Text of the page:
Impermanence (Sanskrit: anitya; Pali anicca; Tibetan: mi rtag pa; Chinese: 無常, wúcháng; Japanese: mujō) is one of the essential doctrines of Buddhism. According to it, everything is constantly in flux. This is embodied in human life in the aging process and the cycle of birth and rebirth (samsara), and in any experience of loss; because things are impermanent, attachment to them is futile, and leads to suffering.
Anicca is intimately associated with the doctrine of anatta, according to which things have no fixed nature.
Anicca, Dukkha, Anatta — Impermanence, suffering and Egolessness — are the three essential characteristics of things in the Teaching of the Buddha.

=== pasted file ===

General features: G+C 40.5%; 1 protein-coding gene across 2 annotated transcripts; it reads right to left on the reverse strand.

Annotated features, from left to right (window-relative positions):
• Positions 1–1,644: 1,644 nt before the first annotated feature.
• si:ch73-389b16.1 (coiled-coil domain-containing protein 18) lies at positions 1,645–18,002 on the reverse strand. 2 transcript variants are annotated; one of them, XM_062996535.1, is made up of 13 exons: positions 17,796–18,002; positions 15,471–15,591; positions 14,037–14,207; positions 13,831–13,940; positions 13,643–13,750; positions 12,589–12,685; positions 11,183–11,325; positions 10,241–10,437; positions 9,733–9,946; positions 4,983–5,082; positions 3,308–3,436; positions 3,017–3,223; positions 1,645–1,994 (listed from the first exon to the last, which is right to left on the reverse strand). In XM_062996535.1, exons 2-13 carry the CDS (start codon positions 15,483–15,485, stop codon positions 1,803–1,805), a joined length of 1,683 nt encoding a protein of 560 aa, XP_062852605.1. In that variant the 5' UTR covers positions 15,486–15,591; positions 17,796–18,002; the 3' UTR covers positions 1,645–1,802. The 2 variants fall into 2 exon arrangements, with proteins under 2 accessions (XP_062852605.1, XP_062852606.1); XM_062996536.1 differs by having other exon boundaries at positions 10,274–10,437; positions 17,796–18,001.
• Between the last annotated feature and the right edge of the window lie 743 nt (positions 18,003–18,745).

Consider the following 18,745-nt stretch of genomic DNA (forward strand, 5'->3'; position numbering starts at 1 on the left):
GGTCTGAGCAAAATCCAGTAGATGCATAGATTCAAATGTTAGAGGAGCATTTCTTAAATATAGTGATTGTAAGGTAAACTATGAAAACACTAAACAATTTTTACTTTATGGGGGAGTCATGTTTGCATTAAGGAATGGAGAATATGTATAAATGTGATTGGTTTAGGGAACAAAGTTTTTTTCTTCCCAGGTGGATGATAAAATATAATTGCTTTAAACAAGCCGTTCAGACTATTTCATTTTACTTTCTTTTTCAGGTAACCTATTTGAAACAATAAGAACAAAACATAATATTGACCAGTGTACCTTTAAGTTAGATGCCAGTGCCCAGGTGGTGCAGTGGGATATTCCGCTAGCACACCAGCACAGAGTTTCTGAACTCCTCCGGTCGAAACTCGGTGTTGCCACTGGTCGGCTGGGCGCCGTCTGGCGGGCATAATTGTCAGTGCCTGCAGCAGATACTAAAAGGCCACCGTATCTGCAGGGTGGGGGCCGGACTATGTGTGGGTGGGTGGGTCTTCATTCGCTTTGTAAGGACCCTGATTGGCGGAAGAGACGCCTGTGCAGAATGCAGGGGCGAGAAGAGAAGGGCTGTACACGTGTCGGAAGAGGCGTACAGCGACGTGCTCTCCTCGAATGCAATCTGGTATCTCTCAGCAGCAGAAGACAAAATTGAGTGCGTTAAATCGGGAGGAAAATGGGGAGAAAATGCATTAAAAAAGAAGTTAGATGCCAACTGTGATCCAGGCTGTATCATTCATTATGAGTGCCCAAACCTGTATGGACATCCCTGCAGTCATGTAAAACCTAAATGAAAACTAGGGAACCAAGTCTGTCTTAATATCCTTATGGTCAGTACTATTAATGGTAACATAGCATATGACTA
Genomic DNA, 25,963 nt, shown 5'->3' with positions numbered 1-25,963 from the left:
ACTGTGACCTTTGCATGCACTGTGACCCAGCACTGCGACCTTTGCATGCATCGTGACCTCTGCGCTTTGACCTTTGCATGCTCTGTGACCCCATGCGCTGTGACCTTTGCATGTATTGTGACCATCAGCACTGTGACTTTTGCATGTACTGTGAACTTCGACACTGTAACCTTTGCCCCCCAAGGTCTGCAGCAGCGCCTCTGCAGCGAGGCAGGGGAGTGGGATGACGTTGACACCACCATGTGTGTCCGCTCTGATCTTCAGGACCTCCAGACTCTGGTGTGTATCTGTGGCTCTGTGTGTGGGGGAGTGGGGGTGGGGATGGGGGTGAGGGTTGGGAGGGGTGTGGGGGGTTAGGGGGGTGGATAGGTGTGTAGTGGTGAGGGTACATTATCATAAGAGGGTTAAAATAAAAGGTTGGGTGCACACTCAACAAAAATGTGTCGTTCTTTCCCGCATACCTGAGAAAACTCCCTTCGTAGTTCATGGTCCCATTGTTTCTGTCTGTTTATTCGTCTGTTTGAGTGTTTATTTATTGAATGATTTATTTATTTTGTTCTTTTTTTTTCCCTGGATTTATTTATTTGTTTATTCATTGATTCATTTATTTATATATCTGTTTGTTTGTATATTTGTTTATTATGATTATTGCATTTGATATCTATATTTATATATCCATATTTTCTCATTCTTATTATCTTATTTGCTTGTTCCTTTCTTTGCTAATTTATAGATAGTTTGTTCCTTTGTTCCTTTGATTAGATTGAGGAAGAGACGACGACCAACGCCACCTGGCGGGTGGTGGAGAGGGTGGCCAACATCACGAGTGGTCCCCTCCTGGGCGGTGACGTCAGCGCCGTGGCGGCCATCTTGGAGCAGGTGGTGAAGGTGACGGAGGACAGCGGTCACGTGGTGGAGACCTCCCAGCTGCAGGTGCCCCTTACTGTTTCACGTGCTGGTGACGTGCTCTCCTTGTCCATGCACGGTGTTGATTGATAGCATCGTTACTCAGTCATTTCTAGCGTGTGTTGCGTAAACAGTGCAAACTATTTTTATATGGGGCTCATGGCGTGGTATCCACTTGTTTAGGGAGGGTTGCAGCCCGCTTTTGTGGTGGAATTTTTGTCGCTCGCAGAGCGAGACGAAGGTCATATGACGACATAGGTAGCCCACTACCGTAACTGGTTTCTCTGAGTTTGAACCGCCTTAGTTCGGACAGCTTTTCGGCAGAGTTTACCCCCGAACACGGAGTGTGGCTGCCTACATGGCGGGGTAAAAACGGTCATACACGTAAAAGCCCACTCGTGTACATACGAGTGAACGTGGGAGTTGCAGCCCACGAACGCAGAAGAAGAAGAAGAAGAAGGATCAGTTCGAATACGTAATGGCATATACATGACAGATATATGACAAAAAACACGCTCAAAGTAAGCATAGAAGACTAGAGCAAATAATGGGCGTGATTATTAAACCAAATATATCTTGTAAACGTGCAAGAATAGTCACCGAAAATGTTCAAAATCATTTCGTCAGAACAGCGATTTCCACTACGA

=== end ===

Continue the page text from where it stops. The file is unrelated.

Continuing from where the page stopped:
Anicca is, for the householder, the gem of life which he will treasure to create a reservoir of calm and balanced energy for his own well-being and for the welfare of the society.
In experiencing Anicca in relation to the body, it should first be in the area where one can easily get his attention engrossed, changing the area of attention from place to place, from head to feet and from feet to head, at times probing into the interior.
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